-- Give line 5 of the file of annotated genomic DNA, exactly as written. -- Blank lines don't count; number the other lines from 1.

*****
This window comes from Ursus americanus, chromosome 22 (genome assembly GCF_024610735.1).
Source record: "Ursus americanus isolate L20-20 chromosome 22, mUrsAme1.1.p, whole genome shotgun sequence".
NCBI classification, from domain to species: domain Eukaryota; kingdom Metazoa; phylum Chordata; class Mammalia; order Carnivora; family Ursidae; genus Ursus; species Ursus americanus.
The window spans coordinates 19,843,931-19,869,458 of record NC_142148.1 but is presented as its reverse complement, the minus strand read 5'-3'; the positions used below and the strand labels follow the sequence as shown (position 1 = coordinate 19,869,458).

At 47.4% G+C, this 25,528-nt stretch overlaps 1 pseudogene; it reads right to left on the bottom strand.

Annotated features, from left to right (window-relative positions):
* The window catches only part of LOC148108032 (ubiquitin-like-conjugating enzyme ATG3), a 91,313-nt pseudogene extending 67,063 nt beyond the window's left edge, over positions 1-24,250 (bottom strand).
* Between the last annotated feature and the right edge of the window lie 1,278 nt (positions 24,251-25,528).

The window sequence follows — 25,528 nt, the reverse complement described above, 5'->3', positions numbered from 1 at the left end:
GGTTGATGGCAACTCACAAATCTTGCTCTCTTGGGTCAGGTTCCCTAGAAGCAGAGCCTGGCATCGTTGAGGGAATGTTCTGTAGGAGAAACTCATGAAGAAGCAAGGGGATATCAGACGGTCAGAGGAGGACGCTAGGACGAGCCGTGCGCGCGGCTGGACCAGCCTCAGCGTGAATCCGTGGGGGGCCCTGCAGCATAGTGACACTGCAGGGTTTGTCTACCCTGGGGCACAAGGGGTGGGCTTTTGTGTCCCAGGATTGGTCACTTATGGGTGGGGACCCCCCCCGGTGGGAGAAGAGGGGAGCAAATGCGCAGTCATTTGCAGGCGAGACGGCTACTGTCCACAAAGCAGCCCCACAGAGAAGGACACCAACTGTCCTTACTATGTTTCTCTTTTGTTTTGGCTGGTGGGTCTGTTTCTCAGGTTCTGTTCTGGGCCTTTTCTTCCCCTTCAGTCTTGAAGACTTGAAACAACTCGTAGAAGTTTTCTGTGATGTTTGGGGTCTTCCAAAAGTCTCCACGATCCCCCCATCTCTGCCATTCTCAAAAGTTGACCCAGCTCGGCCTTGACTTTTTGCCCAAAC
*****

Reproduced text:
At 47.4% G+C, this 25,528-nt stretch overlaps 1 pseudogene; it reads right to left on the bottom strand.